Though he’s yet to taste victory in a major tournament, Gareth Southgate has come as close as any manager of England since Sir Alf Ramsay back in 1966.
A devastating loss in the quarter final of the 2022 World Cup to eventual runners-up, France, followed on from losing the 2020 European Championship final to Italy and being knocked out by Croatia at the semi-final stage of the 2018 World Cup.
So near yet so far was never better evidenced, and yet Southgate’s unfinished business is clearly something that is still driving him on to ever greater heights.
So great, in fact, that it appears he won’t rest until the Three Lions are the best in the world.
“If you’re going to be the top-ranked team, there’s no room for sloppiness or casualness,” he was quoted as saying by BBC Sport.
“If we’re going to be a top team then the level of performance has got to be spot on every time.
“Am I driven by being ranked number one? Yes, because ultimately you achieve that through consistency and you’ve got to play well in the tournaments as well because the ranking points are higher in the tournaments.”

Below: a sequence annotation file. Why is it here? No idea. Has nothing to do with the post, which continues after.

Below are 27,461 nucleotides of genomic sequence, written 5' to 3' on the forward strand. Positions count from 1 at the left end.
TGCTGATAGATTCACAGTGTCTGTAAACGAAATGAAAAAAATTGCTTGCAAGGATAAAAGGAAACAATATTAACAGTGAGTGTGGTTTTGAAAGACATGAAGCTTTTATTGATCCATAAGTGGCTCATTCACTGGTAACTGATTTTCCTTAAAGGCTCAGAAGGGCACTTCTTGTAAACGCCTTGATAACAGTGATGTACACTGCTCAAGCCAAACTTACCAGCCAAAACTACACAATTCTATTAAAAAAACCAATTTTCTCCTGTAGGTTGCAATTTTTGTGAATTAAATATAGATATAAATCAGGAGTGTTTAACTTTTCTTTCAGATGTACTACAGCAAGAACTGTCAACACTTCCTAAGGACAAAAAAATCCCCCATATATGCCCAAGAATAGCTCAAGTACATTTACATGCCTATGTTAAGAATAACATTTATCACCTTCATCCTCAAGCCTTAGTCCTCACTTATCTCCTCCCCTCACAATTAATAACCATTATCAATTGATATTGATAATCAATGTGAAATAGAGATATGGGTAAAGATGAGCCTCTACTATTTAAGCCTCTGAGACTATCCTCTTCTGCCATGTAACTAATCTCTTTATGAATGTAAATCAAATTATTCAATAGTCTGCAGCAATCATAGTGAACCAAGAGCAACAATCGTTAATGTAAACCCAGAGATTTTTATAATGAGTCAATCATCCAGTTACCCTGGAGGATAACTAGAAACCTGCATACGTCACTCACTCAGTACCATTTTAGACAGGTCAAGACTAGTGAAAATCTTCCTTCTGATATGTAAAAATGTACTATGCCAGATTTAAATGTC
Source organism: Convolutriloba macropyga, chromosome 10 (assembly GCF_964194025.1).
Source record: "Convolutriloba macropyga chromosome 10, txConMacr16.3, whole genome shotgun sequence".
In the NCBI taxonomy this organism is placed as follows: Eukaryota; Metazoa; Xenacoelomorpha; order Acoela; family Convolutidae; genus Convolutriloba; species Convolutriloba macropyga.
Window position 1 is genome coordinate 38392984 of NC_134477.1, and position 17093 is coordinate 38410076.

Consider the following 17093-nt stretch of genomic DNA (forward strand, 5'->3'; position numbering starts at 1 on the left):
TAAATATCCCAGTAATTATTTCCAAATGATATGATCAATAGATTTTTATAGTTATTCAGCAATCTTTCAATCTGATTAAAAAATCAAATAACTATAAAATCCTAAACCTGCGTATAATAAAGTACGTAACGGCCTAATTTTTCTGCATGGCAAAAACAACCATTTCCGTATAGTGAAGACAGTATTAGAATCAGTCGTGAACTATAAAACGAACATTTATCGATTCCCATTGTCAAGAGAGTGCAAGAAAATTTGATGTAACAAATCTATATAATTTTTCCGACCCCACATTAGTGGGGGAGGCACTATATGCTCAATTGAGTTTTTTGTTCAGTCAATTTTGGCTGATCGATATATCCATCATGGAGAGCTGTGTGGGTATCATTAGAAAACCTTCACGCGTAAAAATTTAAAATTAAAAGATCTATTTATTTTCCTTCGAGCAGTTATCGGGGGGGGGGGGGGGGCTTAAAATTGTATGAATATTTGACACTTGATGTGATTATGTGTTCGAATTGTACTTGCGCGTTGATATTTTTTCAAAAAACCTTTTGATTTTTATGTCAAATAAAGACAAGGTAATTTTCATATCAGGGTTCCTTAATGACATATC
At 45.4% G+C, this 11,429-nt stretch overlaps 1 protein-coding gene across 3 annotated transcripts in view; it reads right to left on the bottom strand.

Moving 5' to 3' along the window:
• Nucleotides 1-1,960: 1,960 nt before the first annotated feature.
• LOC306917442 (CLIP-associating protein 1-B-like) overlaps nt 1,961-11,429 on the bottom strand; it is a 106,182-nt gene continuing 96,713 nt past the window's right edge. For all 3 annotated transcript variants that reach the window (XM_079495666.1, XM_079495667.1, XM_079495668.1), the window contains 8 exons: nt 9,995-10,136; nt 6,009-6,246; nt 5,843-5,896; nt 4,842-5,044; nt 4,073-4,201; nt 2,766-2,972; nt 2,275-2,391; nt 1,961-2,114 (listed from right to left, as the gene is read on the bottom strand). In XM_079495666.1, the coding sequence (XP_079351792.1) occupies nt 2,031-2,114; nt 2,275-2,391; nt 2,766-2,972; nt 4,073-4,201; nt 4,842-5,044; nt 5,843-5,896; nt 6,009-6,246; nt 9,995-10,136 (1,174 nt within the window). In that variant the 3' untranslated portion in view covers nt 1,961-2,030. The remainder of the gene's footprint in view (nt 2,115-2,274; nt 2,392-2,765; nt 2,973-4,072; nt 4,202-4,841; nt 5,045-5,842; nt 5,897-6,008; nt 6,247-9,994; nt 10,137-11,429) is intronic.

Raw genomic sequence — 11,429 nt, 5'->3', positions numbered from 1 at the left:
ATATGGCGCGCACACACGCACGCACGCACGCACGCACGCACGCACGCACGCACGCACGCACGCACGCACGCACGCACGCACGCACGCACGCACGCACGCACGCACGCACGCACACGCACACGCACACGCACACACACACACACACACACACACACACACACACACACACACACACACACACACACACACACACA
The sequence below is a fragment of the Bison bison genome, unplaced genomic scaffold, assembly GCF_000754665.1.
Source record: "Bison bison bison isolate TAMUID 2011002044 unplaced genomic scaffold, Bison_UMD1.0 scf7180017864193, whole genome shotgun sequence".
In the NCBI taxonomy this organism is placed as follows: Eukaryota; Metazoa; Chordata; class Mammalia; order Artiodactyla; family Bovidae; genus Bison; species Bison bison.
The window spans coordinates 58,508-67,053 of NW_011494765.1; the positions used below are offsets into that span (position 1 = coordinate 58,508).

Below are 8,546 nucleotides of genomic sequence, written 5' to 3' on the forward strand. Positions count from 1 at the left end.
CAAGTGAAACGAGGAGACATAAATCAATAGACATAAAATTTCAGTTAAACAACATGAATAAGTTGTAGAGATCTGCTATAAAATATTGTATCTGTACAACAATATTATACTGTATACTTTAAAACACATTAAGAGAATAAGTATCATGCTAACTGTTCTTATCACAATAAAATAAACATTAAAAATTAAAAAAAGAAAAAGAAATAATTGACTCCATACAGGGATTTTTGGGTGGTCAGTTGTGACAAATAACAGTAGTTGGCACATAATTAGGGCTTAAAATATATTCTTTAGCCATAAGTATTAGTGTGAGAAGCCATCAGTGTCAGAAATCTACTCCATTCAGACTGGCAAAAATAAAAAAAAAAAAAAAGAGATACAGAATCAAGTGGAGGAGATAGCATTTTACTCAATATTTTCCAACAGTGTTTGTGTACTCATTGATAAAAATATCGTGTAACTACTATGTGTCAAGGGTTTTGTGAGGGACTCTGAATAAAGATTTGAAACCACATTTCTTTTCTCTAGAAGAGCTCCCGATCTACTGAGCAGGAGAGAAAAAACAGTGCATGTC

Under Southgate, there’s little doubt that England have improved as a football team.
That’s as much to do with the manager making good on his promise to promote the talent that is playing well rather than relying on the big names, albeit, of late, he has started to fall into that trap a little more.
Whether or not he carries on in the post through to the 2026 World Cup is unclear at this stage, and perhaps that question will be better able to be answered when Southgate and his backroom team can analyse and assess just how well – or not – things have gone for them in Germany next summer.